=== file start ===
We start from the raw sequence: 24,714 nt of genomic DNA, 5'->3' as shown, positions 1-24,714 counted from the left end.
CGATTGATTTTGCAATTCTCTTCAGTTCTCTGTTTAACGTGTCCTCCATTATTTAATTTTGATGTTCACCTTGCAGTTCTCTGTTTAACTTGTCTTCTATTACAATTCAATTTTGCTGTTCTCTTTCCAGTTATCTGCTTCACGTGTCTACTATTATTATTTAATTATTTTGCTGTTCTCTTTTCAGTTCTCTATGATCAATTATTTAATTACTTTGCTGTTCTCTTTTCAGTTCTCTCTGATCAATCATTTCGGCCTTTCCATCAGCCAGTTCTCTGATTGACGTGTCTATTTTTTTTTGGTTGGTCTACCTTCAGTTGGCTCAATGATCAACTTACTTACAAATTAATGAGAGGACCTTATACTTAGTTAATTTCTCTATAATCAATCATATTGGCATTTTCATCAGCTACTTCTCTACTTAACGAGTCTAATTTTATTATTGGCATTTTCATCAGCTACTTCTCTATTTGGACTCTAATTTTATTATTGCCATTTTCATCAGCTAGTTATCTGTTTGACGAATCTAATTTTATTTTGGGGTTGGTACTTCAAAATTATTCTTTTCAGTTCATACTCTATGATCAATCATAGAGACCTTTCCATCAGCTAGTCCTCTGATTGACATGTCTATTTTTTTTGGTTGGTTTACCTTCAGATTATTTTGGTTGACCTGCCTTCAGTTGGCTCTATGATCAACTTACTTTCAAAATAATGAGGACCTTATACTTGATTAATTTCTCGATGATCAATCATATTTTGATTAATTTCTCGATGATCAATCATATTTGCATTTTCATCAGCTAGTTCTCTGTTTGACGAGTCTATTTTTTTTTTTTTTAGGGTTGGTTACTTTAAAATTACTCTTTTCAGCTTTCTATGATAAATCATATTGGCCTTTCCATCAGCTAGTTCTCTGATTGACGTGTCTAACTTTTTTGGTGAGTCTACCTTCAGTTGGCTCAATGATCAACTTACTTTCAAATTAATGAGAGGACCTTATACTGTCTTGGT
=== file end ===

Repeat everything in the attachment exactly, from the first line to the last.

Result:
We start from the raw sequence: 24,714 nt of genomic DNA, 5'->3' as shown, positions 1-24,714 counted from the left end.
CGATTGATTTTGCAATTCTCTTCAGTTCTCTGTTTAACGTGTCCTCCATTATTTAATTTTGATGTTCACCTTGCAGTTCTCTGTTTAACTTGTCTTCTATTACAATTCAATTTTGCTGTTCTCTTTCCAGTTATCTGCTTCACGTGTCTACTATTATTATTTAATTATTTTGCTGTTCTCTTTTCAGTTCTCTATGATCAATTATTTAATTACTTTGCTGTTCTCTTTTCAGTTCTCTCTGATCAATCATTTCGGCCTTTCCATCAGCCAGTTCTCTGATTGACGTGTCTATTTTTTTTTGGTTGGTCTACCTTCAGTTGGCTCAATGATCAACTTACTTACAAATTAATGAGAGGACCTTATACTTAGTTAATTTCTCTATAATCAATCATATTGGCATTTTCATCAGCTACTTCTCTACTTAACGAGTCTAATTTTATTATTGGCATTTTCATCAGCTACTTCTCTATTTGGACTCTAATTTTATTATTGCCATTTTCATCAGCTAGTTATCTGTTTGACGAATCTAATTTTATTTTGGGGTTGGTACTTCAAAATTATTCTTTTCAGTTCATACTCTATGATCAATCATAGAGACCTTTCCATCAGCTAGTCCTCTGATTGACATGTCTATTTTTTTTGGTTGGTTTACCTTCAGATTATTTTGGTTGACCTGCCTTCAGTTGGCTCTATGATCAACTTACTTTCAAAATAATGAGGACCTTATACTTGATTAATTTCTCGATGATCAATCATATTTTGATTAATTTCTCGATGATCAATCATATTTGCATTTTCATCAGCTAGTTCTCTGTTTGACGAGTCTATTTTTTTTTTTTTTAGGGTTGGTTACTTTAAAATTACTCTTTTCAGCTTTCTATGATAAATCATATTGGCCTTTCCATCAGCTAGTTCTCTGATTGACGTGTCTAACTTTTTTGGTGAGTCTACCTTCAGTTGGCTCAATGATCAACTTACTTTCAAATTAATGAGAGGACCTTATACTGTCTTGGT